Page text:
Health Management Associates will obtain the convent building as part of the hospital package. Sister Loretta says she is unsure what it will become.


Big Changes

All three sisters have seen the hospital go through many changes. Sister Mary, who came here in 1987 to fill the position of assistant administrator at St. Mary’s recently retired.
Sister Mary, also a native of County cork, Ireland, has seen the hospital through two administrative changes – the Bon Secours shift in 2002 and the current sale to Health management Associates.
Their work at the hospital was only part of the sisters’ service in Norton, Sister Mare noted. In addition to administrative work, patient advocacy and visits, the sisters conducted many programs at St. Anthony’s.

“We’ve all been very involved in church outreach.” Sister Loretta said. The sisters acted as ambassadors for the church, helping during services and conducting Rite of Christina Initiation for Adults classes, for those who wished to convert to Catholicism.

“We focus on the quality of life,” Sister Mary said.

We want the total person taken care of – body, mind, and spirit,” Sister Loretta added.

“Really that was the hallmark of St. Mary’s, good patient care with patient interaction,” said Sister Mary.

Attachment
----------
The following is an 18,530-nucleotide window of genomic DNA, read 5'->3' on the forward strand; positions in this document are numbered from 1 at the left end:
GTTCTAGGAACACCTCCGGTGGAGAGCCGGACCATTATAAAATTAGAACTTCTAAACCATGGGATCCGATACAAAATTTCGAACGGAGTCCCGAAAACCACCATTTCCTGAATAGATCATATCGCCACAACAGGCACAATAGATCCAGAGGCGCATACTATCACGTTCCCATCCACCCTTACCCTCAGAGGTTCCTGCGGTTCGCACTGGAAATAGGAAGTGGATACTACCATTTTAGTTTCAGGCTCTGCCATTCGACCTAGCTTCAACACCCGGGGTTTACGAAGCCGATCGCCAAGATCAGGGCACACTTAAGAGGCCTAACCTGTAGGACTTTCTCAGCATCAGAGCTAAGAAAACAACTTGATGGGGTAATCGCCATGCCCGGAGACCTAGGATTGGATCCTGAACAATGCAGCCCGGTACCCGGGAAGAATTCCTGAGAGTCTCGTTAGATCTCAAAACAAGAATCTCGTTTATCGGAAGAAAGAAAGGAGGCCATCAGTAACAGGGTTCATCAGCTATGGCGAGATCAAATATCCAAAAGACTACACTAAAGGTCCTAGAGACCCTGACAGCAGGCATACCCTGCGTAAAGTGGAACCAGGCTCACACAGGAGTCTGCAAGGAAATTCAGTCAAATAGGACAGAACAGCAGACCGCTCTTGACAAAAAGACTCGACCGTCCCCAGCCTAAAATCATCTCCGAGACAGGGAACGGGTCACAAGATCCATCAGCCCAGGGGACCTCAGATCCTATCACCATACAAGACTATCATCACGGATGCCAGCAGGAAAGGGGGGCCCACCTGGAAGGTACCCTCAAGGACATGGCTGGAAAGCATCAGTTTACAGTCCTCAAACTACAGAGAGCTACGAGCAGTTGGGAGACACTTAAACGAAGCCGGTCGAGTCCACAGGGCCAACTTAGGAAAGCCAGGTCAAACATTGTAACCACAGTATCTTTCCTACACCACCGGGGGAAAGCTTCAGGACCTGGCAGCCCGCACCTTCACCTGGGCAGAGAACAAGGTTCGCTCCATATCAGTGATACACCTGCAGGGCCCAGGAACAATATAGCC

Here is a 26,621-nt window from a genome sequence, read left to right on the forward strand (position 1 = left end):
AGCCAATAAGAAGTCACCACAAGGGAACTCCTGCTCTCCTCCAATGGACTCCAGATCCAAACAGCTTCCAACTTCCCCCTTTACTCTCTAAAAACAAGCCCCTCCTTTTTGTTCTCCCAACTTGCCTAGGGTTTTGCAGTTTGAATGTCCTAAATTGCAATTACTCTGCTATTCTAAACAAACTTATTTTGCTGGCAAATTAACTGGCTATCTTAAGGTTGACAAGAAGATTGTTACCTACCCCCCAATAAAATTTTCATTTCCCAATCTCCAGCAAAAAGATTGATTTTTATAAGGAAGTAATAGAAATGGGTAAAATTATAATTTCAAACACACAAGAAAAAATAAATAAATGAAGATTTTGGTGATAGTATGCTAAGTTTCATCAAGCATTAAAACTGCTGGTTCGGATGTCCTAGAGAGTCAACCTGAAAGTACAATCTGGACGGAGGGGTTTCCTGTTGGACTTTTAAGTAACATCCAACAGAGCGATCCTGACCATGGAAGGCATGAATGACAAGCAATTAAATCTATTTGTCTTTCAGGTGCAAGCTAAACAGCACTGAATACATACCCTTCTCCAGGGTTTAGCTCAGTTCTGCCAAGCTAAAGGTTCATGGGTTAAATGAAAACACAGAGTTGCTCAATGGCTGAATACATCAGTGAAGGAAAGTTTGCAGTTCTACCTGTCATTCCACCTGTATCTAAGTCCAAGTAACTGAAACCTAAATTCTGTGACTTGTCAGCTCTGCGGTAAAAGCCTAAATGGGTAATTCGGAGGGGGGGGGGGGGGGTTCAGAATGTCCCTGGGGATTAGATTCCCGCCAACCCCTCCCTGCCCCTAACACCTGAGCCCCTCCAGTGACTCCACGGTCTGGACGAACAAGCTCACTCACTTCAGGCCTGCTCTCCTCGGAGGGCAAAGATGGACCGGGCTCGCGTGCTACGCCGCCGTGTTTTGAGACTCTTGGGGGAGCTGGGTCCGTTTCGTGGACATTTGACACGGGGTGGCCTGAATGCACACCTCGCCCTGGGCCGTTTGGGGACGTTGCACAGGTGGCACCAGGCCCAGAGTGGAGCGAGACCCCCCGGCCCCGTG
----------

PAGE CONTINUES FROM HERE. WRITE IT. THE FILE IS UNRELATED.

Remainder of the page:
Wherever the sisters go, they will still be striving to help care for the whole person, whether or not they are retired.

“We do not retire,” said Sister Mary. “Our retirement comes when we leave this world. We’ll always find a way to occupy ourselves.”

Words of Farewell

“The people here have accepted us and befriended us, and the area has been so much a part of us, “said Sister Loretta.

“The Lord blessed us tremendously on a day-to-day basis.” Sister Mary said of her time in Norton.
“We’ll miss the people,” Said Sister Loretta. “We’ve had close relationships with the staff and parishioners. We’ve become like family with them and them with us.”

“We’ll miss interaction with the patients and their families,” she continued. “We were touched by them and them by us.”

“Our hearts, prayers and good wishes will always be here,” Sister Loretta said. “While we may be out of sight, we won’t be out of mind on either side.”

“We have every confidence that Mountain View Medical Center will carry on the traditions of St. Mary’s Hospital,” she said of the hospital’s future.

While the sisters are not yet sure what their next assignment will be, they promised to contact their friends in Norton, especially at the hospital and church with their new contact information.

While leaving their home and friends in Norton may be difficult, the sisters have support from the other members of their congregation.

“They understand what we’re going through.” Sister Loretta said. “The Lord keeps calling and we keep answering.”


Source of the Information

The Coalfield Progress  2005 - This article and photographs were reformatted and edited for the web by webmaster Denise Gabriele 2012.